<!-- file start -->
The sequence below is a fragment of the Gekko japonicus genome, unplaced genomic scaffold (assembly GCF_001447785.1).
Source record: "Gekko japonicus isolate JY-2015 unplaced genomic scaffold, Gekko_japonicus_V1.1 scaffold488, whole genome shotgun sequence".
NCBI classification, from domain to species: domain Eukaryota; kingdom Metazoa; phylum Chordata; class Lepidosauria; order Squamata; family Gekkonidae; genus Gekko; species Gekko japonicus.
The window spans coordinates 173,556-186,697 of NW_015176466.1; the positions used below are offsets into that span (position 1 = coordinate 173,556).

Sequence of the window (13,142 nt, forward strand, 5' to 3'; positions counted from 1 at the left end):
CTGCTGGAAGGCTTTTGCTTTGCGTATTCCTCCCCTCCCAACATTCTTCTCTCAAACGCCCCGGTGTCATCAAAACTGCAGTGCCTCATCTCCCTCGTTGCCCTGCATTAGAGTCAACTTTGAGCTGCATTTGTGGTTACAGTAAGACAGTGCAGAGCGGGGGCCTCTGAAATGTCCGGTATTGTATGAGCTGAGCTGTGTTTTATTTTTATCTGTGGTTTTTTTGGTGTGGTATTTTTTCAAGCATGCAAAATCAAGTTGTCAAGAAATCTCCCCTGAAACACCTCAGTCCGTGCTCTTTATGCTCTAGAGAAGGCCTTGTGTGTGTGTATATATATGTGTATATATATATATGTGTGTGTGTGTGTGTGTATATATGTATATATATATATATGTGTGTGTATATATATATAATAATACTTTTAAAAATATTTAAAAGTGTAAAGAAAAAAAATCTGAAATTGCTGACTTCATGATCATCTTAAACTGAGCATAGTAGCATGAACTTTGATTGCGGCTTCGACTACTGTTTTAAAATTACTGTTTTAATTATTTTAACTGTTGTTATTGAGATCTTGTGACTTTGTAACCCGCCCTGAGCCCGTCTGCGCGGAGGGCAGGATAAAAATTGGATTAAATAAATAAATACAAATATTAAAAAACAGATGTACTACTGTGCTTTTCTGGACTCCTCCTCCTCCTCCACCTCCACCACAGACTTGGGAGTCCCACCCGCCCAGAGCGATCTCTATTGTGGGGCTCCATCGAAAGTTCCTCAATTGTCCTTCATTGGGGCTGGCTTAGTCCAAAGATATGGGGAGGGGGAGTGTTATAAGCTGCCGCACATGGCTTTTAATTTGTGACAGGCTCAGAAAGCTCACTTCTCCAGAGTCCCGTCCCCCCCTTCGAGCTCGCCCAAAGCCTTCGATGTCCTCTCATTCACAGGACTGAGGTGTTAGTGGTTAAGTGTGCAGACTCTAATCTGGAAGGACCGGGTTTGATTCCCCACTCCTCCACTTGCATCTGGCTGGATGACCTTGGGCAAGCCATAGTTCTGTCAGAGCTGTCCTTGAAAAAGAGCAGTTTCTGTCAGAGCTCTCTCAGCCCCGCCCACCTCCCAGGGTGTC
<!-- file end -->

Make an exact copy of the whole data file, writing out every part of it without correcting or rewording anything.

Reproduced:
The sequence below is a fragment of the Gekko japonicus genome, unplaced genomic scaffold (assembly GCF_001447785.1).
Source record: "Gekko japonicus isolate JY-2015 unplaced genomic scaffold, Gekko_japonicus_V1.1 scaffold488, whole genome shotgun sequence".
NCBI classification, from domain to species: domain Eukaryota; kingdom Metazoa; phylum Chordata; class Lepidosauria; order Squamata; family Gekkonidae; genus Gekko; species Gekko japonicus.
The window spans coordinates 173,556-186,697 of NW_015176466.1; the positions used below are offsets into that span (position 1 = coordinate 173,556).

Sequence of the window (13,142 nt, forward strand, 5' to 3'; positions counted from 1 at the left end):
CTGCTGGAAGGCTTTTGCTTTGCGTATTCCTCCCCTCCCAACATTCTTCTCTCAAACGCCCCGGTGTCATCAAAACTGCAGTGCCTCATCTCCCTCGTTGCCCTGCATTAGAGTCAACTTTGAGCTGCATTTGTGGTTACAGTAAGACAGTGCAGAGCGGGGGCCTCTGAAATGTCCGGTATTGTATGAGCTGAGCTGTGTTTTATTTTTATCTGTGGTTTTTTTGGTGTGGTATTTTTTCAAGCATGCAAAATCAAGTTGTCAAGAAATCTCCCCTGAAACACCTCAGTCCGTGCTCTTTATGCTCTAGAGAAGGCCTTGTGTGTGTGTATATATATGTGTATATATATATATGTGTGTGTGTGTGTGTGTATATATGTATATATATATATATGTGTGTGTATATATATATAATAATACTTTTAAAAATATTTAAAAGTGTAAAGAAAAAAAATCTGAAATTGCTGACTTCATGATCATCTTAAACTGAGCATAGTAGCATGAACTTTGATTGCGGCTTCGACTACTGTTTTAAAATTACTGTTTTAATTATTTTAACTGTTGTTATTGAGATCTTGTGACTTTGTAACCCGCCCTGAGCCCGTCTGCGCGGAGGGCAGGATAAAAATTGGATTAAATAAATAAATACAAATATTAAAAAACAGATGTACTACTGTGCTTTTCTGGACTCCTCCTCCTCCTCCACCTCCACCACAGACTTGGGAGTCCCACCCGCCCAGAGCGATCTCTATTGTGGGGCTCCATCGAAAGTTCCTCAATTGTCCTTCATTGGGGCTGGCTTAGTCCAAAGATATGGGGAGGGGGAGTGTTATAAGCTGCCGCACATGGCTTTTAATTTGTGACAGGCTCAGAAAGCTCACTTCTCCAGAGTCCCGTCCCCCCCTTCGAGCTCGCCCAAAGCCTTCGATGTCCTCTCATTCACAGGACTGAGGTGTTAGTGGTTAAGTGTGCAGACTCTAATCTGGAAGGACCGGGTTTGATTCCCCACTCCTCCACTTGCATCTGGCTGGATGACCTTGGGCAAGCCATAGTTCTGTCAGAGCTGTCCTTGAAAAAGAGCAGTTTCTGTCAGAGCTCTCTCAGCCCCGCCCACCTCCCAGGGTGTC